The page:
In conclusion, drinks containing exogenous ketones, in either ester or salt form, can raise concentrations of blood βHB in humans, although elevation of l-βHB lasts longer after racemic KS consumption. Both KE and KS drinks mildly altered acid-base balance. Exogenous ketones lowered blood glucose and lipids without inhibiting endogenous insulin secretion. The KE delivered highly repeatable blood concentrations of d-βHB, although ketosis was decreased by a meal. Uptake and elimination of d-βHB were similar when several drinks were consumed in succession. The dietary KE could maintain ketosis using drinks taken regularly around a normal meal pattern, or using a continuous infusion via a nasogastric tube. Therefore, ketone drinks are a viable and practical alternative to dietary strategies to achieve ketosis.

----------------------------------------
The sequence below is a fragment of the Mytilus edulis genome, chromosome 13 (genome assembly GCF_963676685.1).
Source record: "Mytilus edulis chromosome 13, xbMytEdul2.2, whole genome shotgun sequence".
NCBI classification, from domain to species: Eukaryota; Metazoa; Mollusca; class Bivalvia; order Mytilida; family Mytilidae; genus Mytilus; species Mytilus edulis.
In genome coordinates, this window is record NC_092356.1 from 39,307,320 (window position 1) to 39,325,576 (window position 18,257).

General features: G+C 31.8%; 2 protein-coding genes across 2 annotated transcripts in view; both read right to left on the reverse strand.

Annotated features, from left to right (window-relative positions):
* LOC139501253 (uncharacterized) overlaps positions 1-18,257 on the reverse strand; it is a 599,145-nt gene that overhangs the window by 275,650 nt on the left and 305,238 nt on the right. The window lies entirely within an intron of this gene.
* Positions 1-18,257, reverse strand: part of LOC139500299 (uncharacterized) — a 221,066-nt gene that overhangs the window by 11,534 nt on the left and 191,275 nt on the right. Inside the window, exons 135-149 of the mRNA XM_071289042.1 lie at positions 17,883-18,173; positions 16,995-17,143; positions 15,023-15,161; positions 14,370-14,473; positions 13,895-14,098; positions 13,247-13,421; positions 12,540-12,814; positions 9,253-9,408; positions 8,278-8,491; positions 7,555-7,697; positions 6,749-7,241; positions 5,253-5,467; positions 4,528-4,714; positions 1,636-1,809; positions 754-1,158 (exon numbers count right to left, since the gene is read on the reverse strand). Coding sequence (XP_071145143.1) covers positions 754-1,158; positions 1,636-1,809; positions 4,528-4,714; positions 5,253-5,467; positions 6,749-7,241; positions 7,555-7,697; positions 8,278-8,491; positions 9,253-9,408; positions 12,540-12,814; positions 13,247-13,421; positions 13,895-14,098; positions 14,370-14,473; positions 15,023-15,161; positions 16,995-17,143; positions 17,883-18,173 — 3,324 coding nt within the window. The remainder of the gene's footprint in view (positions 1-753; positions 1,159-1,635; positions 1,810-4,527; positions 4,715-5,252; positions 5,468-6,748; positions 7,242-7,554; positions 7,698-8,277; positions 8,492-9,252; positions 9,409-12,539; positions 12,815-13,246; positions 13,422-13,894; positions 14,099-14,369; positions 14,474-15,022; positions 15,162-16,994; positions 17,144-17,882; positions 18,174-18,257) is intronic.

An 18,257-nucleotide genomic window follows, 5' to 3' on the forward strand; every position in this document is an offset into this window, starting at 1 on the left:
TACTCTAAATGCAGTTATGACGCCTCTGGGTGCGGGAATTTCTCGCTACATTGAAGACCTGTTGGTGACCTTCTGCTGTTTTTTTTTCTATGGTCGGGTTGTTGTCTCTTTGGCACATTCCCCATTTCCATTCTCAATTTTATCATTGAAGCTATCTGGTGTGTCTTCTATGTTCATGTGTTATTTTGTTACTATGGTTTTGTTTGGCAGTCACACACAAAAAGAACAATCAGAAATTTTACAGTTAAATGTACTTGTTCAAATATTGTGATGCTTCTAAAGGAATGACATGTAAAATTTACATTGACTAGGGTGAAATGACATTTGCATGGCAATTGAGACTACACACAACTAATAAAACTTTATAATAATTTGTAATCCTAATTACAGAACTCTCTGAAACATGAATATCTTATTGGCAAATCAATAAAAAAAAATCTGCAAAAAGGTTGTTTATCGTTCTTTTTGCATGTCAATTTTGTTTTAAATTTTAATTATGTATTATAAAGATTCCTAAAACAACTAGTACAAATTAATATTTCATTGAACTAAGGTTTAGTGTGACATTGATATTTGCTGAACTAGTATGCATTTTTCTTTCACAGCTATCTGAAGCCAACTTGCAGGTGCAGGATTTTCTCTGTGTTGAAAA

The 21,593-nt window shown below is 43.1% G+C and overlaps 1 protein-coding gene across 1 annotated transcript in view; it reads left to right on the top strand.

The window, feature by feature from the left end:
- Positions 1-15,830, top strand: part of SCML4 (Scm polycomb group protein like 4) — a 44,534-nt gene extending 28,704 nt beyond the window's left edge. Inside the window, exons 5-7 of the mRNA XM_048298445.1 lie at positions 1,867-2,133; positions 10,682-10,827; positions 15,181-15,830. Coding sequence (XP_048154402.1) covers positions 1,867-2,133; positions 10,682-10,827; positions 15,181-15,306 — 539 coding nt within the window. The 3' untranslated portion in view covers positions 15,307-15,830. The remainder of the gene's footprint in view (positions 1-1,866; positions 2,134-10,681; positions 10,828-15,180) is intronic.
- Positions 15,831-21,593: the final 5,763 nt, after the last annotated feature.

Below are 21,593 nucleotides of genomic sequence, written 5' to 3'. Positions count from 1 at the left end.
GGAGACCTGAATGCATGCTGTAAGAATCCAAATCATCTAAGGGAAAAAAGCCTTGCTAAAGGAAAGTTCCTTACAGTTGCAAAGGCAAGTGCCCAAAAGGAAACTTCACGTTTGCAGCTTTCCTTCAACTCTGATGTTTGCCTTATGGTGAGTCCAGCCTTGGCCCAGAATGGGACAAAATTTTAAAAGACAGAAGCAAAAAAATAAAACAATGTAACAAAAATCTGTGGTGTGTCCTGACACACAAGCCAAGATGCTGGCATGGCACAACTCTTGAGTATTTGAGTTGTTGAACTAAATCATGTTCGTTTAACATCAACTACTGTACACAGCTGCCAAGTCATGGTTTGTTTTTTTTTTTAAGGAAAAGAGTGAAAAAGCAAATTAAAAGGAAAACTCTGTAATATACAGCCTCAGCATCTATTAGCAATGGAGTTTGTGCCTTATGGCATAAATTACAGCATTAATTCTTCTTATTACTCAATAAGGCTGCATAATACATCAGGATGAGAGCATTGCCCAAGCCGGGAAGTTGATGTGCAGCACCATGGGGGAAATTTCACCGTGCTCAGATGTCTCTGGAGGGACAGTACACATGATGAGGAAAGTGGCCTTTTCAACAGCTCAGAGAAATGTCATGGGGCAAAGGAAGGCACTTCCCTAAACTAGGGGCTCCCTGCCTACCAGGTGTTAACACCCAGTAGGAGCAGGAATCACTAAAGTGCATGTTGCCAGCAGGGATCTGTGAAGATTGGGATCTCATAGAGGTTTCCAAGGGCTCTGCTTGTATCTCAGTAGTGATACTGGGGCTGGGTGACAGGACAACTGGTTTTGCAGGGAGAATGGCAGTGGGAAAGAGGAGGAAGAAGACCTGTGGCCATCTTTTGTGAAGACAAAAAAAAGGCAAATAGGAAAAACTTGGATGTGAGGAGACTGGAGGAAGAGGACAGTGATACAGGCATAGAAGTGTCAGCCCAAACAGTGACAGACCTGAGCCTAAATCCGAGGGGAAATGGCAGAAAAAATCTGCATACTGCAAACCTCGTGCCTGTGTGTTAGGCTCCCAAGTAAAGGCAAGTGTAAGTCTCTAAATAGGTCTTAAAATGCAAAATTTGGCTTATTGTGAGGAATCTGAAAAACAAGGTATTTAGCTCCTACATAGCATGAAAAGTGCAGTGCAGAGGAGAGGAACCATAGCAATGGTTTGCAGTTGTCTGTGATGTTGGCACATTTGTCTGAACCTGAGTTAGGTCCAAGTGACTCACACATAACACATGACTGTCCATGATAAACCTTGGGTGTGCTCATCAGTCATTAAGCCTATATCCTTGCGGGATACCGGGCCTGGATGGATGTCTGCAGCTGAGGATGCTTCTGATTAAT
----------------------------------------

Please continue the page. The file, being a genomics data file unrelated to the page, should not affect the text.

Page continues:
A small side effect for some people is “ketosis breath”. Many people on a ketogenic diet have experienced this temporary phenomenon, and those taking exogenous ketones can experience it as well. The smell of your breath when you are early in the ketogenic diet can have a hint of acetone to it, and it might be mildly unpleasant, but it’s also harmless. Most gum is pretty low in carbohydrates and is a great option while your keto breath fades.
This is another point that Brianna Stubbs put me onto: often, ketone-salt companies use terms such as “technology developed by Dominic D’Agostino” as a tool to market their products. Dom D’Agostino holds the patent for the technology being used but is not associated with the products and does not necessarily promote them. In many cases, this feels like a marketing strategy that name-drops a famous keto expert in order to make a product sound more legitimate. There is an example of this on Real Ketones’ website.